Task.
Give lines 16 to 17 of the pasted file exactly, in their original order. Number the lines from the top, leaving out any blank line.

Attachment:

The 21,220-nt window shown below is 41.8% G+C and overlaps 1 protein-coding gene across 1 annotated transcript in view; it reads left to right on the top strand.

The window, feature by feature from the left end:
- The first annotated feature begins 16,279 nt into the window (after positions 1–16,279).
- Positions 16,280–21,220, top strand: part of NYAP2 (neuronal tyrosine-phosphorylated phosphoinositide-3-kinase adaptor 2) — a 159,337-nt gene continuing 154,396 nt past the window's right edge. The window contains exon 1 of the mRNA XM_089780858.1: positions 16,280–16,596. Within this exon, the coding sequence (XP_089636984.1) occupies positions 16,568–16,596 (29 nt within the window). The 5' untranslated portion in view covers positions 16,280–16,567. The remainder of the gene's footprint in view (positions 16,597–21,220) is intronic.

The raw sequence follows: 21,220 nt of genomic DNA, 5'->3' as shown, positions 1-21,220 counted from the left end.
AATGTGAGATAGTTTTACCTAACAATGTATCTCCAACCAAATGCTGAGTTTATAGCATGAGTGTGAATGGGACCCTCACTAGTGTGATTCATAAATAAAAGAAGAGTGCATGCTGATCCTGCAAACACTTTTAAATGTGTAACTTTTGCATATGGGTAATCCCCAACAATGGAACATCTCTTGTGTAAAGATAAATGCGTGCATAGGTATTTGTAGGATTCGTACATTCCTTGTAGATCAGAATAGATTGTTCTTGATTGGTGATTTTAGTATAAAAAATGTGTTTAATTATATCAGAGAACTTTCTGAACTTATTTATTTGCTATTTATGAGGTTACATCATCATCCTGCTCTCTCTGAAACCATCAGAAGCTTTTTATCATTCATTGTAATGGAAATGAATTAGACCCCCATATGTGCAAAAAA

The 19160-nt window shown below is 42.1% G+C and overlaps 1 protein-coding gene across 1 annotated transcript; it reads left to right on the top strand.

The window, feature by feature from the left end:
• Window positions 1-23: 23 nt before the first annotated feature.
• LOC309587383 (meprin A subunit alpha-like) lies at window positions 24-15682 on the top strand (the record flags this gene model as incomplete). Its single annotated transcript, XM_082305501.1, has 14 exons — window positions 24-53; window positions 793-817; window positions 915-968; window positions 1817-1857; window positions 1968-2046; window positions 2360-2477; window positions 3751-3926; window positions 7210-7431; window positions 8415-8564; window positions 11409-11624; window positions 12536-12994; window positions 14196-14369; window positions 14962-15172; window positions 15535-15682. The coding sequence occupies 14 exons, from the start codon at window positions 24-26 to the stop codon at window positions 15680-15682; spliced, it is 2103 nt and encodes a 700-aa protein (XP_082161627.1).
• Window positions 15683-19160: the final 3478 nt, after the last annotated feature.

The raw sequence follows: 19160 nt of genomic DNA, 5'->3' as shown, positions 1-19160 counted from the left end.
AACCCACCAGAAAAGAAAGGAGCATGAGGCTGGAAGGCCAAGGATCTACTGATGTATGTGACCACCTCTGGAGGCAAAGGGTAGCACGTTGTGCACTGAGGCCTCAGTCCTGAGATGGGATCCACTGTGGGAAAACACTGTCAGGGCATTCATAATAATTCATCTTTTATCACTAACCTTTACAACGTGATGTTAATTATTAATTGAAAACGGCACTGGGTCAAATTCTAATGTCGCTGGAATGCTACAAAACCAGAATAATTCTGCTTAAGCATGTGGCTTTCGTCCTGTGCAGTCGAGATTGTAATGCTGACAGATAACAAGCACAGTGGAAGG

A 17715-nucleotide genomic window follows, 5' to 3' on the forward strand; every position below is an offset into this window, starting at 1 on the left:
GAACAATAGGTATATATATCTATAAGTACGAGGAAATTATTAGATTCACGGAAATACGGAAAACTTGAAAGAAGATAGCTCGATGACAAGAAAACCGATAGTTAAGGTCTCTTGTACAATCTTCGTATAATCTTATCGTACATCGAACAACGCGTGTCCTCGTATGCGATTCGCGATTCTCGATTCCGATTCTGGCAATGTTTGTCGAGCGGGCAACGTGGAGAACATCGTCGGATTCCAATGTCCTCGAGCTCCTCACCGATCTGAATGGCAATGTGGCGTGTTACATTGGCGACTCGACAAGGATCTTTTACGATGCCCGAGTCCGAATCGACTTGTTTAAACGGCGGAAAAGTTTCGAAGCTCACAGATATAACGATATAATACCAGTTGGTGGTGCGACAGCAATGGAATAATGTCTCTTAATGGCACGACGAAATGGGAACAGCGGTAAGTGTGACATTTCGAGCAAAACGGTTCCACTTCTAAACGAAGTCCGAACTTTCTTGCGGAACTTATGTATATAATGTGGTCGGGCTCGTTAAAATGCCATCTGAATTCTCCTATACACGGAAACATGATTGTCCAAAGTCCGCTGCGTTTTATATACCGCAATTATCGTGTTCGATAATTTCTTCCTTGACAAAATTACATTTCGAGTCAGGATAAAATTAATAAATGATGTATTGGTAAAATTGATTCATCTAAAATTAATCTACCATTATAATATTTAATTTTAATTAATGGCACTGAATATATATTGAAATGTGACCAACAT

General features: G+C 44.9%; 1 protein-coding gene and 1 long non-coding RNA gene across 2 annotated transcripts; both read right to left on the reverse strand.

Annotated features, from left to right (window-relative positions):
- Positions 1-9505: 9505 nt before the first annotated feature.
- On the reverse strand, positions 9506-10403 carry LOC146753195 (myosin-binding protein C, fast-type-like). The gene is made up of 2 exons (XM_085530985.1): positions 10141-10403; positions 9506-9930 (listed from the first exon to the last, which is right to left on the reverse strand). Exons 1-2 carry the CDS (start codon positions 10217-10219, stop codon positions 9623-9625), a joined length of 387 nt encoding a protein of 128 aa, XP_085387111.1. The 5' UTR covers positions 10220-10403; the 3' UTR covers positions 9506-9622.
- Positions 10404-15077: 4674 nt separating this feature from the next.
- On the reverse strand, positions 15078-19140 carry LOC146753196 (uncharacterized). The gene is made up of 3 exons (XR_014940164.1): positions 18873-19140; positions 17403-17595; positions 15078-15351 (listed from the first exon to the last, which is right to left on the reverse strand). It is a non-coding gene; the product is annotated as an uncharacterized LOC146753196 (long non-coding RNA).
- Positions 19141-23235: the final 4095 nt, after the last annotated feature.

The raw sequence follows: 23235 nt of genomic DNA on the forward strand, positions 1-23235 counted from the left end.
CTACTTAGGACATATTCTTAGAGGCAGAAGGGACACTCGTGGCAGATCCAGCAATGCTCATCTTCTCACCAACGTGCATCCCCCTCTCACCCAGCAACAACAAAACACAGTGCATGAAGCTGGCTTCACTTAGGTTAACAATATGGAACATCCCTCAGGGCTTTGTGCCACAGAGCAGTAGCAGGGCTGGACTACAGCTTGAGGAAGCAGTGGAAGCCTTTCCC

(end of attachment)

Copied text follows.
General features: G+C 44.9%; 1 protein-coding gene and 1 long non-coding RNA gene across 2 annotated transcripts; both read right to left on the reverse strand.

Annotated features, from left to right (window-relative positions):